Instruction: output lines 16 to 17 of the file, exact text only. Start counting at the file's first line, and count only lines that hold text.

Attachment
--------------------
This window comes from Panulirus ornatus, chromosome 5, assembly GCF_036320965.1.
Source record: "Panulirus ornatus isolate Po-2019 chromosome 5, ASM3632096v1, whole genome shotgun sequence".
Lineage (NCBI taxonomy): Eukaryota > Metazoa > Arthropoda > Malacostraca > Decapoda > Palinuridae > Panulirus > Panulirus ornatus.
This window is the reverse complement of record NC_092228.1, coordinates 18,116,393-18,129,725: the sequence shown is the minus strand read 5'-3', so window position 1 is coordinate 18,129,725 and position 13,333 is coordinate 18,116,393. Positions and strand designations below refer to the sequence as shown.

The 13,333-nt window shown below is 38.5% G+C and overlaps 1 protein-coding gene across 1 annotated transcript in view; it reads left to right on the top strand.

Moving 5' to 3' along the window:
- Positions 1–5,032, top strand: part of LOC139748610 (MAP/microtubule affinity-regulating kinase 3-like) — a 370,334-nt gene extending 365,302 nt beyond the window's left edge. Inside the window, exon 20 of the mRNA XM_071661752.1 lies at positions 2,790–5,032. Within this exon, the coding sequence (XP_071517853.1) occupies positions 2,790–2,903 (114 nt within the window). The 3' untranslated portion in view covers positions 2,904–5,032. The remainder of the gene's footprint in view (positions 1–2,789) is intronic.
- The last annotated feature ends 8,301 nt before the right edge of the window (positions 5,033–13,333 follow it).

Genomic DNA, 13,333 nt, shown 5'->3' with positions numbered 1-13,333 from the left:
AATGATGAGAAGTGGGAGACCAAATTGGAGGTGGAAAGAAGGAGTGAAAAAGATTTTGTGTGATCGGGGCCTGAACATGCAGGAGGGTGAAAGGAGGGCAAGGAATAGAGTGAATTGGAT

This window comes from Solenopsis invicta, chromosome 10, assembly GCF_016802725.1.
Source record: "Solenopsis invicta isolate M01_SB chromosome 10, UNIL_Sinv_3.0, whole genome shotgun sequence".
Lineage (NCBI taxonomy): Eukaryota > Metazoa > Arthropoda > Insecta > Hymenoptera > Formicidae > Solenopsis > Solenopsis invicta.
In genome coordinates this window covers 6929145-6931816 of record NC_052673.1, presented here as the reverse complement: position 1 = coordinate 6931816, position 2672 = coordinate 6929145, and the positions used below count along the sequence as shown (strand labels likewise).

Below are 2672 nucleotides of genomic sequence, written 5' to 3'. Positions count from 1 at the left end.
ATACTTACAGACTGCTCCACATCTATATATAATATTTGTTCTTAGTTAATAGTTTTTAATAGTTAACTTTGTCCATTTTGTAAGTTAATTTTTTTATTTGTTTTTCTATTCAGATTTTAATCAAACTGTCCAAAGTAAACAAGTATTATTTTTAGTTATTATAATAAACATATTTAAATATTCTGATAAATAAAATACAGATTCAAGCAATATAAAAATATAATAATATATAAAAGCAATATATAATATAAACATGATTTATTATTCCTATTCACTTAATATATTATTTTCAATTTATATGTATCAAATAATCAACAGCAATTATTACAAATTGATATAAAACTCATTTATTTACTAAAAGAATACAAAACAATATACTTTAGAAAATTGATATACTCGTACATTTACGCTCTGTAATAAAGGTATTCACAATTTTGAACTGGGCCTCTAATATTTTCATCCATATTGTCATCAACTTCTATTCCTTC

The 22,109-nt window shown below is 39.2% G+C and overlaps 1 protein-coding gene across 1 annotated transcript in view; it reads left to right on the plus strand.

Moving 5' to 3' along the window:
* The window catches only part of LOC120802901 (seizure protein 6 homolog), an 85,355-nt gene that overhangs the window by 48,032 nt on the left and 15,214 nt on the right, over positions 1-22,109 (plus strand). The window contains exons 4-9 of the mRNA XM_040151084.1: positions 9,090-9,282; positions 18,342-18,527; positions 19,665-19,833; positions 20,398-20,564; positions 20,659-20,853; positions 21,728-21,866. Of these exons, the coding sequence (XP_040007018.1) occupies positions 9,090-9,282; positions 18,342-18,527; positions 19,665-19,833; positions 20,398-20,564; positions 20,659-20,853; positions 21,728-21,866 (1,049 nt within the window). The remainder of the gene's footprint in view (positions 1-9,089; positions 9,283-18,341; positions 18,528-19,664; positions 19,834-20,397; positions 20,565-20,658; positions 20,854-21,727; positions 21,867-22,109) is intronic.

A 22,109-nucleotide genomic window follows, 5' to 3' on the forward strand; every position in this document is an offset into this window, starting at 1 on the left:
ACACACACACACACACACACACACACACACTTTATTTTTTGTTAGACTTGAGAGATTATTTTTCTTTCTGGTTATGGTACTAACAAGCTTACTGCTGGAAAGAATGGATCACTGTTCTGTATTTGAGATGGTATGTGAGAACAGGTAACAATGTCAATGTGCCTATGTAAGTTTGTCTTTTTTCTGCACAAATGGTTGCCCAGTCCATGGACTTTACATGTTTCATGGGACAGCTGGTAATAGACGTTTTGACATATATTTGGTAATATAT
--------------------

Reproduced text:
ATACTTACAGACTGCTCCACATCTATATATAATATTTGTTCTTAGTTAATAGTTTTTAATAGTTAACTTTGTCCATTTTGTAAGTTAATTTTTTTATTTGTTTTTCTATTCAGATTTTAATCAAACTGTCCAAAGTAAACAAGTATTATTTTTAGTTATTATAATAAACATATTTAAATATTCTGATAAATAAAATACAGATTCAAGCAATATAAAAATATAATAATATATAAAAGCAATATATAATATAAACATGATTTATTATTCCTATTCACTTAATATATTATTTTCAATTTATATGTATCAAATAATCAACAGCAATTATTACAAATTGATATAAAACTCATTTATTTACTAAAAGAATACAAAACAATATACTTTAGAAAATTGATATACTCGTACATTTACGCTCTGTAATAAAGGTATTCACAATTTTGAACTGGGCCTCTAATATTTTCATCCATATTGTCATCAACTTCTATTCCTTC

The 22,109-nt window shown below is 39.2% G+C and overlaps 1 protein-coding gene across 1 annotated transcript in view; it reads left to right on the plus strand.